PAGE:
THE PARTIES

BC Social Credit Party


Party Leader: Vacant
Founded: 1935
Current Number of Seats: 0
Website: N/A

Profile

The British Columbia Social Credit Party governed the province for a total of 36 years: from 1952 to 1972, and again from 1975 to 1991.

The party was founded in 1935 to promote social credit policies of monetary reform. In Social Credit ideology, the government should regulate businesses to ensure fair prices and profits. The party later came to advocate for fiscal and social conservatism.

The party first nominated candidates during the 1937 provincial election but was unable to win any seats until 1952.

The province switched from First-Past-the-Post to the Alternative Vote (or instant run-off) system of voting for the 1952 election. The province was then led by a Liberal-Conservative coalition, and they had expected this system would allow them to stay in power. However, the Social Credit Party gained enough second-place votes to win a minority government.

The party had not expected to win and did not have a permanent leader in place. A leadership convention was called to select the new premier. Former BC Conservative MLA W.A.C. Bennett was selected. Bennett changed the electoral system back to First-Past-the-Post and deliberately lost a confidence motion to force a new election. The Social Credit Party won a majority government in 1953.

The party lost to the NDP in 1972, and W.A.C. Bennett’s son William R. Bennett became the new party leader. The party returned to power in 1975.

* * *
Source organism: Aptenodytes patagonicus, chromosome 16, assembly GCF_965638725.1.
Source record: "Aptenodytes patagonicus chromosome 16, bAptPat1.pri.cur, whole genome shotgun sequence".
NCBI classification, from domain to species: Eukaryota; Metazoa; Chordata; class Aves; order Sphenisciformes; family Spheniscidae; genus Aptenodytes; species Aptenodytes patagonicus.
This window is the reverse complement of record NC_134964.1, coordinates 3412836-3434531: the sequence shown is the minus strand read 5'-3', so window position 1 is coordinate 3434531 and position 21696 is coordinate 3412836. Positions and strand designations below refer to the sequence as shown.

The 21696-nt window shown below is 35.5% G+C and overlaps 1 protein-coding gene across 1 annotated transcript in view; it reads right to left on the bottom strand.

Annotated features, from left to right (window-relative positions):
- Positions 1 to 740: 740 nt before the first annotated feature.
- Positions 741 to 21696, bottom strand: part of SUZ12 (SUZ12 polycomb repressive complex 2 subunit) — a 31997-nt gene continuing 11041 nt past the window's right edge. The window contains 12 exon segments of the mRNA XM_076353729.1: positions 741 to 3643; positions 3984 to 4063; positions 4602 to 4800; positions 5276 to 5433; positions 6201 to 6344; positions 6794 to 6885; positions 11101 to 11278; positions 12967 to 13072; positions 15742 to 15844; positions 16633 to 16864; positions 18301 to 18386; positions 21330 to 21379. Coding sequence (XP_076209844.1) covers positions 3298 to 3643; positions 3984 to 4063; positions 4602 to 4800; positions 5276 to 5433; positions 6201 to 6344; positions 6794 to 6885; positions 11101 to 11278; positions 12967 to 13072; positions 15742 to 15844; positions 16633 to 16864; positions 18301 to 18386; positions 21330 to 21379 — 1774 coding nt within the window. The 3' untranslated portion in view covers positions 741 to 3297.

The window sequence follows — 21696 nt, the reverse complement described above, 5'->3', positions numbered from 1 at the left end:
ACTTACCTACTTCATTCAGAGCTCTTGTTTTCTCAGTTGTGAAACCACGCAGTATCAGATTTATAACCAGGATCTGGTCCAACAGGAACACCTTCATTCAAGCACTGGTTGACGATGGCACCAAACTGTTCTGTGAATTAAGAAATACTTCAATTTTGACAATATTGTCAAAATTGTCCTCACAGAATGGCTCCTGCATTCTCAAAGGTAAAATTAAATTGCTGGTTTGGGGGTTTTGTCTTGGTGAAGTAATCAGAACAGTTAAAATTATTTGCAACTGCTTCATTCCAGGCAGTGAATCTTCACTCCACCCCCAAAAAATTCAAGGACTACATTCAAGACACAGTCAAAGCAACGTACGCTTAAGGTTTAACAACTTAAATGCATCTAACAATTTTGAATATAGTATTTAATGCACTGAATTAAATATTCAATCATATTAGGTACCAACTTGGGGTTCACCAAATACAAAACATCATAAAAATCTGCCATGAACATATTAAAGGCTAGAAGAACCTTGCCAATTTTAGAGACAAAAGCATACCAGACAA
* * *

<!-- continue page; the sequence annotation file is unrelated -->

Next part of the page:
Bill Vander Zalm took control of the party in 1986 but was forced to resign in 1991 due to a conflict of interest scandal. Rita Johnston then took over, becoming Canada’s first-ever female head of government at the provincial, territorial or federal level. Johnston and the Social Credit Party were easily defeated by the NDP during the 1991 election.

Four of the party’s six remaining MLAs left to join the BC Reform Party after the 1991 election. The party’s last MLA, Okanagan West’s Cliff Serwa, resigned in 1996.

The party did not run candidates in 2009 and ran only one candidate during the 2013 provincial election. The party ultimately received 0.02 percent of the popular vote.

The party nominated two candidates during the 2017 provincial election. The party did not win any seats and received 0.05% of the popular vote.

The party has remained leaderless since the year 2000 and the seat for party leader is currently vacant.





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